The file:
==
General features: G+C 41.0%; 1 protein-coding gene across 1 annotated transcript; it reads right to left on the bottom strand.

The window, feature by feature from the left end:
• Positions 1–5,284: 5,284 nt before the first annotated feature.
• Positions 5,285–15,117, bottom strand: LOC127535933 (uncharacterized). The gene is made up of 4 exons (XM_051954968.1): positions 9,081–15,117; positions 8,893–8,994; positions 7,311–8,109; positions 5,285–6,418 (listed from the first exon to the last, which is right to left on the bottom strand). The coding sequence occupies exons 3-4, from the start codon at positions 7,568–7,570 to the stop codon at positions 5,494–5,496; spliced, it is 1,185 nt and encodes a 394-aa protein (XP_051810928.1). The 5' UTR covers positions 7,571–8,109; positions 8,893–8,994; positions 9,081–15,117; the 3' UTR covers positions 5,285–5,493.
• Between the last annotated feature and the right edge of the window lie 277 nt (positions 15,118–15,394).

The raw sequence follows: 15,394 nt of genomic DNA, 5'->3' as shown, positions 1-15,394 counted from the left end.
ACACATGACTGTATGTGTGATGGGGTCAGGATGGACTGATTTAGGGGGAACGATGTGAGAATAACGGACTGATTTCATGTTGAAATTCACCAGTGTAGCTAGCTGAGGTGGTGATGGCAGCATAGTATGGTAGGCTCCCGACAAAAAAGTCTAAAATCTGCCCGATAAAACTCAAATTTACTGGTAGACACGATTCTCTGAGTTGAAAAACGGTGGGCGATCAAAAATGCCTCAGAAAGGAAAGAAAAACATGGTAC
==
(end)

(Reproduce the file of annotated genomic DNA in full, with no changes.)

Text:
General features: G+C 41.0%; 1 protein-coding gene across 1 annotated transcript; it reads right to left on the bottom strand.

The window, feature by feature from the left end:
• Positions 1–5,284: 5,284 nt before the first annotated feature.
• Positions 5,285–15,117, bottom strand: LOC127535933 (uncharacterized). The gene is made up of 4 exons (XM_051954968.1): positions 9,081–15,117; positions 8,893–8,994; positions 7,311–8,109; positions 5,285–6,418 (listed from the first exon to the last, which is right to left on the bottom strand). The coding sequence occupies exons 3-4, from the start codon at positions 7,568–7,570 to the stop codon at positions 5,494–5,496; spliced, it is 1,185 nt and encodes a 394-aa protein (XP_051810928.1). The 5' UTR covers positions 7,571–8,109; positions 8,893–8,994; positions 9,081–15,117; the 3' UTR covers positions 5,285–5,493.
• Between the last annotated feature and the right edge of the window lie 277 nt (positions 15,118–15,394).

The raw sequence follows: 15,394 nt of genomic DNA, 5'->3' as shown, positions 1-15,394 counted from the left end.
ACACATGACTGTATGTGTGATGGGGTCAGGATGGACTGATTTAGGGGGAACGATGTGAGAATAACGGACTGATTTCATGTTGAAATTCACCAGTGTAGCTAGCTGAGGTGGTGATGGCAGCATAGTATGGTAGGCTCCCGACAAAAAAGTCTAAAATCTGCCCGATAAAACTCAAATTTACTGGTAGACACGATTCTCTGAGTTGAAAAACGGTGGGCGATCAAAAATGCCTCAGAAAGGAAAGAAAAACATGGTAC